Donations for charity

On the 5 July 2007, an appointment was made with the archbishop of Malta, Mgr Pawl Cremona O.P. during which he was personally informed about the details referred to in the letter to the Editor entitled “Money donated to Charity” published on Sunday 23 March, 2008. In fact he was supplied with all the details including those of the persons concerned. He was also supplied with all the relative documents.
However the archbishop’s reaction was that he could do nothing about the matter since he said that he has no jurisdiction over religious orders! It should be noted that although the institutions involved were all Church entities, however not all of them were religious orders.
Since the Archbishop said that he does not have any jurisdiction over religious orders, then who has? Does it mean that the archbishop is only responsible for only a part of the Christians in Malta? If this is the case, then he should inform the Maltese Christians who in fact has jurisdiction over them.
As far I know there is only one Church in Malta. It is well known that when a religious priest wrote or spoke something which did not sound well with the archbishop, the archbishop himself suspended him for six months from writing or speaking in public. There was also a press release from the Curia about this censor. Or is jurisdiction interpreted according to what is convenient?
Is it not the duty of the archbishop to denounce ALL abuses, and take action when these concern the Church and its institutions?
After six months had elapsed from the personal meeting with the archbishop no action whatsoever had been taken. On 26 January 2008, a letter was sent to the same archbishop about this same matter. Although the receipt of this letter was acknowledged, however, there has been no response since.

Paul Galea
Via email


The Dwejra monstrosity

During my annual visit to Gozo last year I went as I always do to Dwejra. I took a friend and her little boy and amongst other things I hired one of the local boat owners to take us out for a run in his boat which the kid really enjoyed, almost as much as me.
On the way back up the hill to the car park I noticed that workmen were using diggers to dig out foundations at the top of the hill on the left-hand side. I remember wondering at the time what was being built. Well now we know. Having just seen photographs of the monstrosity, which is sitting there at the moment, I beginning to wonder if anyone in the planning department concerned has a clue what they are doing.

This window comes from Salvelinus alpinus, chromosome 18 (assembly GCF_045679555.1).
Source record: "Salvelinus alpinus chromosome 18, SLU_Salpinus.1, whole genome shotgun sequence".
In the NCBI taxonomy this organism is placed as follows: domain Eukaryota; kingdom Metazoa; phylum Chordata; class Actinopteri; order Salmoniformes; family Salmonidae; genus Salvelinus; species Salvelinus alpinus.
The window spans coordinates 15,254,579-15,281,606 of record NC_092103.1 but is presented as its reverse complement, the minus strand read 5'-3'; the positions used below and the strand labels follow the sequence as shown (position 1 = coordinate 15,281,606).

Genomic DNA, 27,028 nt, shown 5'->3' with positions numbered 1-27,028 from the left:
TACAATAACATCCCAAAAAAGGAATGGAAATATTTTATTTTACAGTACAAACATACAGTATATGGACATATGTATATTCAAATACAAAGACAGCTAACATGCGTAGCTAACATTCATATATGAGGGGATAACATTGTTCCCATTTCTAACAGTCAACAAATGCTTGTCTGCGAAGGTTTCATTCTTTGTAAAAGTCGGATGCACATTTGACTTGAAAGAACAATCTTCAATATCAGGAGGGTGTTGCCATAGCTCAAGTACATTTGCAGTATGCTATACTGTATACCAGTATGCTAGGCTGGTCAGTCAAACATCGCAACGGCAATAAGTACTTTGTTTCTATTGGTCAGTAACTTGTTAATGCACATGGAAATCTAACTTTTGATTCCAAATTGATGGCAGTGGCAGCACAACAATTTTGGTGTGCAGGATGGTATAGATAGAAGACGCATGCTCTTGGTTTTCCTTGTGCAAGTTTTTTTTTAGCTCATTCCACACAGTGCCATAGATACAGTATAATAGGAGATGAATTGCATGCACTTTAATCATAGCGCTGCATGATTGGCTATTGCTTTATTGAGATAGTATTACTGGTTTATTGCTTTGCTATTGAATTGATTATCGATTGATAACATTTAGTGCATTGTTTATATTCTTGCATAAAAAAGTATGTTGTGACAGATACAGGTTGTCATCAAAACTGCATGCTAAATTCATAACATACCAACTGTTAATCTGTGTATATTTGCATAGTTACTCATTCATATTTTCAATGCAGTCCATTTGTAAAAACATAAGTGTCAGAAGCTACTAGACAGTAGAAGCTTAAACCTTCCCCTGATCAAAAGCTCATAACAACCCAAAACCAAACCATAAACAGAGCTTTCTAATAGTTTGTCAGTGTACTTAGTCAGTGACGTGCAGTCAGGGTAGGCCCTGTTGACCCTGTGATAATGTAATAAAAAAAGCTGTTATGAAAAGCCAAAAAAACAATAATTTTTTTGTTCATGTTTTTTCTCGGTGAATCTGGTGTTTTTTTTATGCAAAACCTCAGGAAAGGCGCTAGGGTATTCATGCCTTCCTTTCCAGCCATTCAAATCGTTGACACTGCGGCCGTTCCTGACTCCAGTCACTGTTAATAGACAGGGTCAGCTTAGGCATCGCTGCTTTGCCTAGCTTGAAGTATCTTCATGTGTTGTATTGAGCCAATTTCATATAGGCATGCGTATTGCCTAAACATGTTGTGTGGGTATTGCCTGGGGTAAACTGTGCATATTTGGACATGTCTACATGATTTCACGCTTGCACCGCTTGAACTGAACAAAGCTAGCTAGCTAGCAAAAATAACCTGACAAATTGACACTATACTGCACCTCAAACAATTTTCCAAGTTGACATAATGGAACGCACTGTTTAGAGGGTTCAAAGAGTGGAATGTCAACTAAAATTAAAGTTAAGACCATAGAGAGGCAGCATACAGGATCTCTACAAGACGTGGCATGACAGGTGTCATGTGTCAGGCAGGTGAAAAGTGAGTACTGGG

The whole area around Dwejra is so beautiful and yet someone decided that this eyesore would fit in; unbelievable. Whilst I must commend MEPA for taking action so quickly in this instance the question remains as to why this thing was allowed to progress so far. We are told it is a restaurant, but who can claim that a restaurant is really needed at a place of such natural beauty as Dwejra. It seems from the news report that even Nature Trust have their reservations! Nothing short of dismantling the whole thing will do justice to the Heritage Park.

James A. Tyrrell
Larne, N. Ireland


Save Wied Garnaw Action Group turns four

In March 2008, the Save Wied Garnaw Action Group turned four!
The Group takes this opportunity to inform the friends of Wied Garnaw and of Malta’s countryside about the Group’s work, what it has achieved -- and also not achieved -- in these four years.
The Save Wied Garnaw Action Group has campaigned continuously to prevent the destruction of Wied Garnaw by industrial and other developments which should be sited in industrial estates not in valleys.
The Action Group has also lobbied strongly for better legislative protection and enforcement of the law so as to save all Malta’s countryside, the outside development zone (ODZ). The Action Group members have sacrificed time and money towards this end but at least one takes satisfaction in seeing that the Group helped put ODZ areas in the national spotlight, it helped show MEPA’s inability to protect ODZ areas and the need for action to remedy this situation. To be constructive in its approach the Group also presented a brief of proposals to the Prime Minister and Minister for the Environment on how certain ODZ shortcomings may be remedied.
The Action Group’s pressure ensured that MEPA refuses an application for a permit to build four warehouses, and another application to build a residential complex and garages in Wied Garnaw.
The Group has also actively supported the following campaigns to oppose the building of: a tourist village and marina at Hondoq ir-Rummien in Gozo, a villa complex at Ramla l-Hamra, and bungalows and other structures on Ta’ Cenc cliffs.